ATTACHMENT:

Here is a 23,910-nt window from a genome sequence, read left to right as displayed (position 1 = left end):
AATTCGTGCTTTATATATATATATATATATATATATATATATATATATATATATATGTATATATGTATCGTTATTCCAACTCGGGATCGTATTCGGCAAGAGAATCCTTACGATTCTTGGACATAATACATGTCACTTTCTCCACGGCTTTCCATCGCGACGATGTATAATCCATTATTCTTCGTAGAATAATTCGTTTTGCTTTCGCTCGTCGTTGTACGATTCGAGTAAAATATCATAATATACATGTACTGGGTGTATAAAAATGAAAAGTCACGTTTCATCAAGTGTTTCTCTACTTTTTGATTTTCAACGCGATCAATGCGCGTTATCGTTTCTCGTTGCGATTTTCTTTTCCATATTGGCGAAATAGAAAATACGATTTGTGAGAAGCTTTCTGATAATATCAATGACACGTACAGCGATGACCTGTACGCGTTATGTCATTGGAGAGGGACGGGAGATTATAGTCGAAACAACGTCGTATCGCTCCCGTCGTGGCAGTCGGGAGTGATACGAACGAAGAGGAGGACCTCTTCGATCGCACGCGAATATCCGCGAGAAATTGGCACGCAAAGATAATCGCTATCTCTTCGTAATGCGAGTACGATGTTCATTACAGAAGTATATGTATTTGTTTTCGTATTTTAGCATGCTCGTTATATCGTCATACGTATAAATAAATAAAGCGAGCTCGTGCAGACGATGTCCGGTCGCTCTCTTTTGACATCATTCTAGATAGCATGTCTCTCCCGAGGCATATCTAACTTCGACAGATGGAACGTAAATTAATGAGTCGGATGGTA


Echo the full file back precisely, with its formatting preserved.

Here is a 23,910-nt window from a genome sequence, read left to right as displayed (position 1 = left end):
AATTCGTGCTTTATATATATATATATATATATATATATATATATATATATATATATGTATATATGTATCGTTATTCCAACTCGGGATCGTATTCGGCAAGAGAATCCTTACGATTCTTGGACATAATACATGTCACTTTCTCCACGGCTTTCCATCGCGACGATGTATAATCCATTATTCTTCGTAGAATAATTCGTTTTGCTTTCGCTCGTCGTTGTACGATTCGAGTAAAATATCATAATATACATGTACTGGGTGTATAAAAATGAAAAGTCACGTTTCATCAAGTGTTTCTCTACTTTTTGATTTTCAACGCGATCAATGCGCGTTATCGTTTCTCGTTGCGATTTTCTTTTCCATATTGGCGAAATAGAAAATACGATTTGTGAGAAGCTTTCTGATAATATCAATGACACGTACAGCGATGACCTGTACGCGTTATGTCATTGGAGAGGGACGGGAGATTATAGTCGAAACAACGTCGTATCGCTCCCGTCGTGGCAGTCGGGAGTGATACGAACGAAGAGGAGGACCTCTTCGATCGCACGCGAATATCCGCGAGAAATTGGCACGCAAAGATAATCGCTATCTCTTCGTAATGCGAGTACGATGTTCATTACAGAAGTATATGTATTTGTTTTCGTATTTTAGCATGCTCGTTATATCGTCATACGTATAAATAAATAAAGCGAGCTCGTGCAGACGATGTCCGGTCGCTCTCTTTTGACATCATTCTAGATAGCATGTCTCTCCCGAGGCATATCTAACTTCGACAGATGGAACGTAAATTAATGAGTCGGATGGTA